Jay Beagle scored with one second left on the clock to give Washington a 4-3 win over Carolina on Friday night. Carolina was up 3-2 with fewer than 200 seconds left before Brett Connolly tied it up on a brutal turnover from Noah Hanifin. It honestly looked like the Caps were content with waiting out the final 15 seconds on the clock, but the Hurricanes pressured, Alex Ovechkin raced up the ice with the puck, and the rest is history:

Ovechkin had a goal and two assists, including a power-play point. He’s now on pace for 38 assists, which would be the highest for him in a single season since 2010-11. That power-play point was also his 17th PP point of the season, and he well on his way of surpassing last year’s total of 26.

Sebastian Aho also had a goal and an assist in this one, and he’s on pace for 69 points. Nice.

Jakub Vrana had a power-play assist on Lars Eller’s goal, Vrana’s first PP assist of the season.


Vrana has been something of a revelation for the Caps this year. With Marcus Johansson gone and TJ Oshie’s new contract ensuring they weren’t bringing in a top-tier left winger, the Caps were in need of either Vrana or Andre Burakovsky to take a step forward and occupy that second-line left wing position. The former has been able to do just that.

In terms of primary points per 60 minutes this year (goals plus first assists), Vrana’s 1.33 is mid-pack among Caps forwards, ahead of Nicklas Backstrom’s 1.27 and Oshie’s 1.03. He’s also fourth among Caps forwards in shot attempts per 60 minutes, trailing Alex Ovechkin, Lars Eller, and Devante Smith-Pelly. He’s also the youngest player in the league with at least 10 goals, two shots on goal per game, and one power-play point or fewer. That last fact is important; he could crack 20 goals this year with only a couple coming on the man advantage. Playing basically third-line minutes. Not bad.

With the obvious caveat that this is using data (via Corey Sznajder and CJ Turtoro) from a limited number of games, Vrana ranks very well next to another young left winger who is much more highly thought of in terms of zone entries/exits as well as shot assists and shot rates:

This does not say that Vrana is as skilled as Forsberg, as well-rounded, or a host of other mitigating factors. What it says is that Vrana, in a small sample, did things that lead to generating shots and scoring chances at a similar rate to a player who is regarded as one of the best at his position. It is far from conclusive about anything, but is certainly a good start to Vrana’s career.

Just watching him – and I’ve watched a lot of Caps games this year largely to just watch him and Kuznetsov – but he’s confident with the puck while possessing the skills to do so. At the drop of a hat, he can take off and cut through the neutral zone seemingly, at times, with ease. He’s a joy on the ice. 

The problem for fantasy, of course, is that Kuznetsov, Ovechkin, Backstrom, and Oshie are all locked up for at least two more years. That means it’s unlikely Vrana gets any meaningful power-play minutes in the near-future, which caps his upside and hurts his fantasy value. He is doing everything that can be asked of him, though, and is performing extremely well in the role he’s been given. This might be the time to buy him in dynasty because there is evidence emerging that he’s very good offensively, yet the raw production isn’t there yet because of his role. If fantasy owners wait a year, it may be too late.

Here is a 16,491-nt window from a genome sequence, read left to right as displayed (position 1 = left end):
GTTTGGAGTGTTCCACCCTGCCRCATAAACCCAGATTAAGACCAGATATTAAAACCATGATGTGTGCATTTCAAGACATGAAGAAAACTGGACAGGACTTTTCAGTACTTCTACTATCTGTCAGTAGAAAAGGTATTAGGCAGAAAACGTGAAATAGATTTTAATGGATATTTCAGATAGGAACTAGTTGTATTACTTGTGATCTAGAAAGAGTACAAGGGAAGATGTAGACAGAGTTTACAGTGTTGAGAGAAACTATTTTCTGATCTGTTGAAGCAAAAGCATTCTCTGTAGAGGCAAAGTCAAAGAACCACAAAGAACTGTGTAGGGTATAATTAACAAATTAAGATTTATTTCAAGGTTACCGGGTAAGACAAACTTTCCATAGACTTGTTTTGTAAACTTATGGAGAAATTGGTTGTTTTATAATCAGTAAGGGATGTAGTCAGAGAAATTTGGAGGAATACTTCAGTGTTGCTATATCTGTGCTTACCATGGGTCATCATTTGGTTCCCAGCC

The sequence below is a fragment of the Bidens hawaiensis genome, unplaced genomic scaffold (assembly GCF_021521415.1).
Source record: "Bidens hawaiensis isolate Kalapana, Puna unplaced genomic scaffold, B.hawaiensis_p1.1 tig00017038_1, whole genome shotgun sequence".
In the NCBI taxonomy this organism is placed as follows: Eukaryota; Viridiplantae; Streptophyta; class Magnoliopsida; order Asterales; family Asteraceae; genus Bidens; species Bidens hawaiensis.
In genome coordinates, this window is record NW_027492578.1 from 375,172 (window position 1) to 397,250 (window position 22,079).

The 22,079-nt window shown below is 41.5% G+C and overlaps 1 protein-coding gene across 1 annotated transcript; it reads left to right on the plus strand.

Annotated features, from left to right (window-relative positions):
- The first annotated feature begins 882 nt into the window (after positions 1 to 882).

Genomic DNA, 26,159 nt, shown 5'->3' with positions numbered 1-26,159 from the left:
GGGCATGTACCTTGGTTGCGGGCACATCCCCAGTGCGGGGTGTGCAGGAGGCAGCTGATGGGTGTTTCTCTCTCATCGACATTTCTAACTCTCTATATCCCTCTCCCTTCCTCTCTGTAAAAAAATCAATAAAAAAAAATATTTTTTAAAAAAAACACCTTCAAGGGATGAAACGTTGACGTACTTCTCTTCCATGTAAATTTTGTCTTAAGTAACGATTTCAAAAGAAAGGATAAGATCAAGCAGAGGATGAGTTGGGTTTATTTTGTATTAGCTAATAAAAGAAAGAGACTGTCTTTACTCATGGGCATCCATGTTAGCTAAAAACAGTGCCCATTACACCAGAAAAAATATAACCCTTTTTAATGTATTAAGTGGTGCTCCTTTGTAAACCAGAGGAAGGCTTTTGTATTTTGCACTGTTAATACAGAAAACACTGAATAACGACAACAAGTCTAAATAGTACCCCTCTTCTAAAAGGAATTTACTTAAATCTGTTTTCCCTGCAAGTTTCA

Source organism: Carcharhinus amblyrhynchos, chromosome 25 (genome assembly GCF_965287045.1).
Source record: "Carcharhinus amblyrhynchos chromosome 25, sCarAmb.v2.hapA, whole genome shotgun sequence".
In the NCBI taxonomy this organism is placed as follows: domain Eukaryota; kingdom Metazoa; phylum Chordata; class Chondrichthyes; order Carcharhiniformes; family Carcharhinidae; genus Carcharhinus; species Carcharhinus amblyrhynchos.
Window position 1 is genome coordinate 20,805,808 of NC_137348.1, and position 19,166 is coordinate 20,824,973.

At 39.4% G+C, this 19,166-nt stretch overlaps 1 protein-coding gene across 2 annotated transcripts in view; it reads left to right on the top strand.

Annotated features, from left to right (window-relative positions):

David Kampf scored his first NHL goal for the Blackhawks in their 2-1 win against Winnipeg. Anthony Duclair garnered his first point with Chicago, assisting on Jan Rutta’s second-period goal. It’s worth noting that Duclair was also on the top power-play unit with Jonathan Toews and Patrick Kane even if he was skating on the third line. That’s not a bad spot to be for fantasy production if he can stick there.

Jeff Glass stopped 31 of 32 in the win, though the Jets did hit three posts in the final five minutes. Sometimes, we all need a little help from our friends. 


Due to the other names on the Winnipeg blue line, it’s pretty easy to forget about Josh Morrissey. After all, Dustin Byfuglien has been a top defenceman for years and Jacob Trouba is expected is assume that mantle in the next year or two if he hasn't already. Morrissey, though, is off to a great start in his career. Not just as a rookie or sophomore or as a young defenceman, but among all defencemen league-wide:

They are clearly hoping for Morrissey to become a shutdown defenceman, which is why he and Trouba have been eating a lot of the tough minutes for over a month now. That’s partly due to Dustin Byfuglien’s injury, but they have started to reduce Byfuglien’s minutes with him back in the lineup.

With Byfuglien signed for a few years more, Tyler Myers having a year left, Trouba hopefully being re-signed, and the wealth of talent among the forwards, like Vrana, it’s doubtful Morrissey can reach his full fantasy potential because of a lack of power-play time. He could fall into that Alec Martinez-type territory: push for double-digit goals, 30-plus points, and solid peripheral numbers. It’s far from what he’s capable should he ever earn 2+ minutes of PP time per game, but it’s still valuable in roto leagues.